The economic recovery post-coronavirus pandemic has been a hot topic of late as states across the U.S. adopt different strategies for opening businesses and amenities, but could the economic recovery actually trigger another Roaring ’20s?
The U.S. Federal Reserve, along with the federal government, has already flooded the economy with trillions of dollars in stimulus, but a recent CNBC survey shows efforts so far could only be the beginning of an economic recovery that could last years — and cost trillions more.
Moody’s Analytics Chief Economist Mark Zandi doesn’t see the economy gaining much ground until a vaccine is found and distributed.
“Until then, any recovery will remain something of a slog, characterized by halting growth and high single-digit unemployment,” Zandi told CNBC. “And even then, the economy won’t be in full swing and fully recovered until mid-decade.”
The Fed has already spent $6.45 trillion through a bevy actions intended to keep all aspects of the economy and stock markets afloat. According to the 36 respondents, that could balloon to an average $9.8 trillion by the end of the second quarter of 2020.
Congress has not been shy about opening its coffers, either. It has already committed $2.5 trillion to relief efforts, including the $2.3 trillion Coronavirus Aid, Relief, and Economic Security (CARES) Act. Respondents see that number rising to $4.5 trillion over the coming years.
But that’s only if legislation continues to be accommodative.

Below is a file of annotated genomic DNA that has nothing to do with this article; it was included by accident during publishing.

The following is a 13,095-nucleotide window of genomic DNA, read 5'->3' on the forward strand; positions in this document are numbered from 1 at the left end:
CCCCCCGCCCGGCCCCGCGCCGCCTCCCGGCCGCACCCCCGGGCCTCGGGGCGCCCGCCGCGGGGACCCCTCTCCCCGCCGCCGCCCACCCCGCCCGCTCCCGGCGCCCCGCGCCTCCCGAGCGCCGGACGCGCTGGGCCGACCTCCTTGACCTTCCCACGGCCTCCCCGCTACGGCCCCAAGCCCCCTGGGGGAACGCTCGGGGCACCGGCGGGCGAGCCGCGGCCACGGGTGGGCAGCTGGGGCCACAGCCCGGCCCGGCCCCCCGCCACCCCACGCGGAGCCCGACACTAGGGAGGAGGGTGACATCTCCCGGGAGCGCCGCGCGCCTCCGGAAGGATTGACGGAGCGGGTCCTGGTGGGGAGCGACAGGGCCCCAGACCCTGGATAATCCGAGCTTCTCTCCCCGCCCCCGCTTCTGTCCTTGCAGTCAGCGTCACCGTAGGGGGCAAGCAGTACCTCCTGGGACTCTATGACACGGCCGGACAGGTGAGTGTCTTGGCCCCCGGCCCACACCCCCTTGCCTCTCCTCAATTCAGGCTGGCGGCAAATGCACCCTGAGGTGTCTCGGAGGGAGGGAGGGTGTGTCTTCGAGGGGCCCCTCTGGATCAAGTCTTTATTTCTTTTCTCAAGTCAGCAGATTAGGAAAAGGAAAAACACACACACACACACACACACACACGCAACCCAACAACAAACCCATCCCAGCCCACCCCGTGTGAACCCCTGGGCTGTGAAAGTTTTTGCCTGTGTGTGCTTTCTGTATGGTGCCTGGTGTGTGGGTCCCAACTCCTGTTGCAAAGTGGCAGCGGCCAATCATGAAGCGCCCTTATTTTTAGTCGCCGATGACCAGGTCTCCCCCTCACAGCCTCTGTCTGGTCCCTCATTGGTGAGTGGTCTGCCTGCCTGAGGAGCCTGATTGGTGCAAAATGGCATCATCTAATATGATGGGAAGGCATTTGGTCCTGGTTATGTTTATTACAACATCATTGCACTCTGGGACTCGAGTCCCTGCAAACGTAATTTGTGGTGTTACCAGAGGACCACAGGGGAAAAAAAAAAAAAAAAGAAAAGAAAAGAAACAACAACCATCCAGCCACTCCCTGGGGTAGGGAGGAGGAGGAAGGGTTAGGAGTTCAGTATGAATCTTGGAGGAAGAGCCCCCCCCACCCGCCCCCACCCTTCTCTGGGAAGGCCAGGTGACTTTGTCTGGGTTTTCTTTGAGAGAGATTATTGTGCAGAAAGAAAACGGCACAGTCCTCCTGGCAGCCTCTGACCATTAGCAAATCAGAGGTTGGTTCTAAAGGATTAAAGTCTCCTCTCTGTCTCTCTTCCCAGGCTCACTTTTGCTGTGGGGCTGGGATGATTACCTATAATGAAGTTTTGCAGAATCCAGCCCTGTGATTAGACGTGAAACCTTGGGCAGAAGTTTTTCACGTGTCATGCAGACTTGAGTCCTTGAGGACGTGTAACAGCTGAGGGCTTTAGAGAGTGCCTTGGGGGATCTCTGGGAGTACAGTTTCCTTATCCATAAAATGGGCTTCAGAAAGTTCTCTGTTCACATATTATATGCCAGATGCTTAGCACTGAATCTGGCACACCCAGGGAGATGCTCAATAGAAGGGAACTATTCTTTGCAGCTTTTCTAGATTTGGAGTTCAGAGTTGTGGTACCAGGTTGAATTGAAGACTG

Could This Lead to Another Roaring ’20s?
Banyan Hill Publishing Chartered Market Technician Michael Carr doesn’t see Congress banding together to pass more stimulus like it did with the CARES Act, though, and new legislation could be stymied unless another economic shutdown has to occur to stop further spread of the virus.
But Carr thinks that could actually spark a new Roaring ’20s (or 2020s) — after some economic pain, of course.
“This could mean the economy will suffer through an extended recession, and that could set up growth in the future. In fact, a deep recession would set up a repeat of the 1920s,” said Carr, the editor of“That decade, now remembered as the Roaring ’20s, started with a deep recession. President Calvin Coolidge didn’t believe the federal government had the Constitutional authority to send money to offset the impact of the economic slowdown.”
What occurred next was a massive exodus of excess that had built up in the government (sound familiar?), which Carr believes “unleashed a historic decade of growth.”
That same situation could be shaping up now, almost 100 years later. And Carr believes the safety nets put in place by the CARES Act and other Congressional and Federal Reserve spending will help spark the next Roaring ’20s.
“The safety net that’s in place will help individuals while the long overdue restructuring of bloated government budgets will create room for growth, as governments are allowed to dedicate resources to infrastructure instead of excessive pensions and benefits,” Carr said.
Government spending is always a hot-button issue, but the recent flood of liquidity, followed by a period of fiscal drought, could spark the next economic boom that will mirror the Roaring ’20s of yester-century.